I searched online for info on these tombs and found a small write-up on Government First Grade College Hukkeri website. Following info is sourced from that write-up. The name Hukkeri is said to have been derived from the name Huvinakeri ~ street of flowers. When Hukkeri was part of Adil Shahi kingdom, roses grown here were exported to the kingdom's capital Bijapur.  Hukkeri was controlled by Fate Bahadur before it came under Yusuf Adil Shah rule in 1502. Ain-ul-mulk Gilani was in charge of Hukkeri's administration, which lasted 40 years. During Ain-ul-Mulk Gilani's rule a fort and two tombs were built. Ain-ul-mulk was succeeded by his brother Fateh-Mulk (1547 to 1568) during whose rule the third tomb was built. Fate Mulk was succeeded by two Bijapur officers Ranadula Khan and Rustam Zaman. Rustam built the Chini Gumat and Kadam Rasul mosque (near bus stand) in 1680.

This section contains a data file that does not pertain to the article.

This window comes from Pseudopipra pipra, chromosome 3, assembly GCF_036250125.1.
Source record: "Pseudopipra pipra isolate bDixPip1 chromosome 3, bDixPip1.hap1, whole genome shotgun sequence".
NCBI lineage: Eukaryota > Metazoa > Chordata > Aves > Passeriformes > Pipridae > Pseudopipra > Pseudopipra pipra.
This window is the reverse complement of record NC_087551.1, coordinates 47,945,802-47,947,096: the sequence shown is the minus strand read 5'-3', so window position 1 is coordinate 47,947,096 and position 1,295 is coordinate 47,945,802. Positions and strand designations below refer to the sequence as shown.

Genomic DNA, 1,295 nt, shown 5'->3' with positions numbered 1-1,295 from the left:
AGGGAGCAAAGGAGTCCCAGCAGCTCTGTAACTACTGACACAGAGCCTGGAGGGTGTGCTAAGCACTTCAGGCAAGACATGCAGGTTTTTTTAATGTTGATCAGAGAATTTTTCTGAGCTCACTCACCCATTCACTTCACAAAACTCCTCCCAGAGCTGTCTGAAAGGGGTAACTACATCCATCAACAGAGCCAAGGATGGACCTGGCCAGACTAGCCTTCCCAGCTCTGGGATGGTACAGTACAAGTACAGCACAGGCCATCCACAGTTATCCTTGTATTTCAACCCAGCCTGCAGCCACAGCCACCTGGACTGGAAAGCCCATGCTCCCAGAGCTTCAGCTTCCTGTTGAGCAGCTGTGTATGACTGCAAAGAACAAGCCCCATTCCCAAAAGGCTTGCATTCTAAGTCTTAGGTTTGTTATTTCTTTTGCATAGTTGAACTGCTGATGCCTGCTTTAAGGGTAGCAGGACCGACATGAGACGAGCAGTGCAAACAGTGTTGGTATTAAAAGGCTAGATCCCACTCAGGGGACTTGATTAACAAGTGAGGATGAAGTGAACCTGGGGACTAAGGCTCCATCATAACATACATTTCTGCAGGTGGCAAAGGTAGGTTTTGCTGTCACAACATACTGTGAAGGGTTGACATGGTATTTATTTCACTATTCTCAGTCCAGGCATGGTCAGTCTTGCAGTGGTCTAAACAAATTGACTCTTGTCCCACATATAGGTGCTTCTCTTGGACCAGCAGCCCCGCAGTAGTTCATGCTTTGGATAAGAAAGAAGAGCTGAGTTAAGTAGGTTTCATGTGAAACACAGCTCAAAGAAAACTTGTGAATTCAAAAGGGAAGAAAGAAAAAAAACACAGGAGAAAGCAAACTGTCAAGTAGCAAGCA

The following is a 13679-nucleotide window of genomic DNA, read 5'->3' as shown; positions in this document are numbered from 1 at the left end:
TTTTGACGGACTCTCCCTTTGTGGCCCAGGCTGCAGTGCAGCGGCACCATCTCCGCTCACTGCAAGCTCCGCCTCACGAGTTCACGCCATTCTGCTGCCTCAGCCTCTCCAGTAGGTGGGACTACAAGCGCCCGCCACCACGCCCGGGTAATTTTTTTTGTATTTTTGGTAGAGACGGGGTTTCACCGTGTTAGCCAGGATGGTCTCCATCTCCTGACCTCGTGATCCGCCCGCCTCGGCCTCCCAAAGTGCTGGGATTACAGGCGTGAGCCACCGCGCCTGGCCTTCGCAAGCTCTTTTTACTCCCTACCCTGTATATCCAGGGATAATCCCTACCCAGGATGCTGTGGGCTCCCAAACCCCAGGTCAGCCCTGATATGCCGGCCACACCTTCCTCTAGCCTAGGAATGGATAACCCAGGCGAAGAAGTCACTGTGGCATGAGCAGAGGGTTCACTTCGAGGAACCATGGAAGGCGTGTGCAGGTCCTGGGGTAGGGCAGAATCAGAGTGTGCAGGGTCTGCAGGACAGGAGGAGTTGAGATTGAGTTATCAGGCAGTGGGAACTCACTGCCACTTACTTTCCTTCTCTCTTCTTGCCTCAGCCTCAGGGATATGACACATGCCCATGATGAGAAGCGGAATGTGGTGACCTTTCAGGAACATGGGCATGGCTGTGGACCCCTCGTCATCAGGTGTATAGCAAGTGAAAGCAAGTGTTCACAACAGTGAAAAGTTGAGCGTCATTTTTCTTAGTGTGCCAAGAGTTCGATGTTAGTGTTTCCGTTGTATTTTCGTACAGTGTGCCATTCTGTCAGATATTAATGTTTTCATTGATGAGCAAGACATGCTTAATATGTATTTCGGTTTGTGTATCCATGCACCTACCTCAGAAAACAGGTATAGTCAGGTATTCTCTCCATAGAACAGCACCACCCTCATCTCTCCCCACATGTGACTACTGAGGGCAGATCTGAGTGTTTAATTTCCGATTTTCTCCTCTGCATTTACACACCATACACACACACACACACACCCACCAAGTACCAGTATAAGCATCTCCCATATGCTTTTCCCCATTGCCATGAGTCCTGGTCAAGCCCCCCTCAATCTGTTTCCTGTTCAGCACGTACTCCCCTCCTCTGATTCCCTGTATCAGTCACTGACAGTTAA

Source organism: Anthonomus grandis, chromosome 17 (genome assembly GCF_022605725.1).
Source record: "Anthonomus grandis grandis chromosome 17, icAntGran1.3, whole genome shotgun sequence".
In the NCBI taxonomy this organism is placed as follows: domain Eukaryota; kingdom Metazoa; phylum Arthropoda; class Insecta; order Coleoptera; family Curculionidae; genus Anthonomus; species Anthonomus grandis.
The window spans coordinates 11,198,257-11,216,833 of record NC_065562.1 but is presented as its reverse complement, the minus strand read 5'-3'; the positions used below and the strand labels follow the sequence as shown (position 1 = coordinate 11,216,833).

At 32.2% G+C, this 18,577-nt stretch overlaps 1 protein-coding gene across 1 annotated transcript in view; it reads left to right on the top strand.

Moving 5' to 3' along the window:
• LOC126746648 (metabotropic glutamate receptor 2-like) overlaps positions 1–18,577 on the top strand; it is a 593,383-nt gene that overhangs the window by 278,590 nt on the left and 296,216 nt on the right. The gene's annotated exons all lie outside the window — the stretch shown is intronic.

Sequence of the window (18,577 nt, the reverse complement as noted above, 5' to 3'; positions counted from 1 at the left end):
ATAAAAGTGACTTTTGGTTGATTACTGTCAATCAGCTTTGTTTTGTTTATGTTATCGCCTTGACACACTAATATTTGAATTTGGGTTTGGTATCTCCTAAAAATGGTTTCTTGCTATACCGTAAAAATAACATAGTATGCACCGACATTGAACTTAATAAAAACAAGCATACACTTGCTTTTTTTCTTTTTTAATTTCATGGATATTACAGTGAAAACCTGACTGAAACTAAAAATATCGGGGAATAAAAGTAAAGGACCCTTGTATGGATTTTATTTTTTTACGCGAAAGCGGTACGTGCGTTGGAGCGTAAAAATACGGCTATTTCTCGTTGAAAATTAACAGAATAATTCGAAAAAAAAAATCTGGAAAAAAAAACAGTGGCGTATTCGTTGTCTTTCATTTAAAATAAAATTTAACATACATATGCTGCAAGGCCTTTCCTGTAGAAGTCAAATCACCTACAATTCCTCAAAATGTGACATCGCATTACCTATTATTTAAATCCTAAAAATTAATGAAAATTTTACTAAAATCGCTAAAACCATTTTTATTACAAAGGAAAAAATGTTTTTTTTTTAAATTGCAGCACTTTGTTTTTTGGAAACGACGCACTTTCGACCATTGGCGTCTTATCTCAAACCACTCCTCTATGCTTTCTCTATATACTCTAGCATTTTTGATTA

Lets start with the tomb on the west. This is the second largest structure, it's floor measures approximately 35' x 35' and overall height could be 50'. This tombs has two entrances and each of the four faces has arched niches.

As seen from the east. This is the most neat and tidy of the 3 tombs, The platform top is tiled, so is the interior.

Here's a view of the interior, tiled floor, whitewashed walls but covered with cobwebs. The niches are decorated with simple but beautiful floral murals. One thing is missing.. there's no tomb in here.

The white-red dome is clean and beautiful. The central hub reminds me of a cathedral at Bangalore. Probably there was a plan to hang a chandelier.

This is the middle Gumbaz, the largest of the three. The structure approximately measures 42' x 42' x 55'. Each of the four faces has nine niches and an entrance i.e. four entrances at floor level.

Some government contractor decided to use the monument's platform to store cement pipes.  What an eye sore! This building seemed to have a wooden balcony above its front door.

Trying to imagine its looks when it was newly built.. a dazzling structure with glossy white walls and a  pearl smooth dome. A cheaper alternate for a marble coated building?

The interior had been white-washed few years ago. The floor had no tiles.. no idea if the flooring was removed or it was never done The interior is unique too,. I love the corner niches.

Even this structure has no tombs in it.. just a plain floor.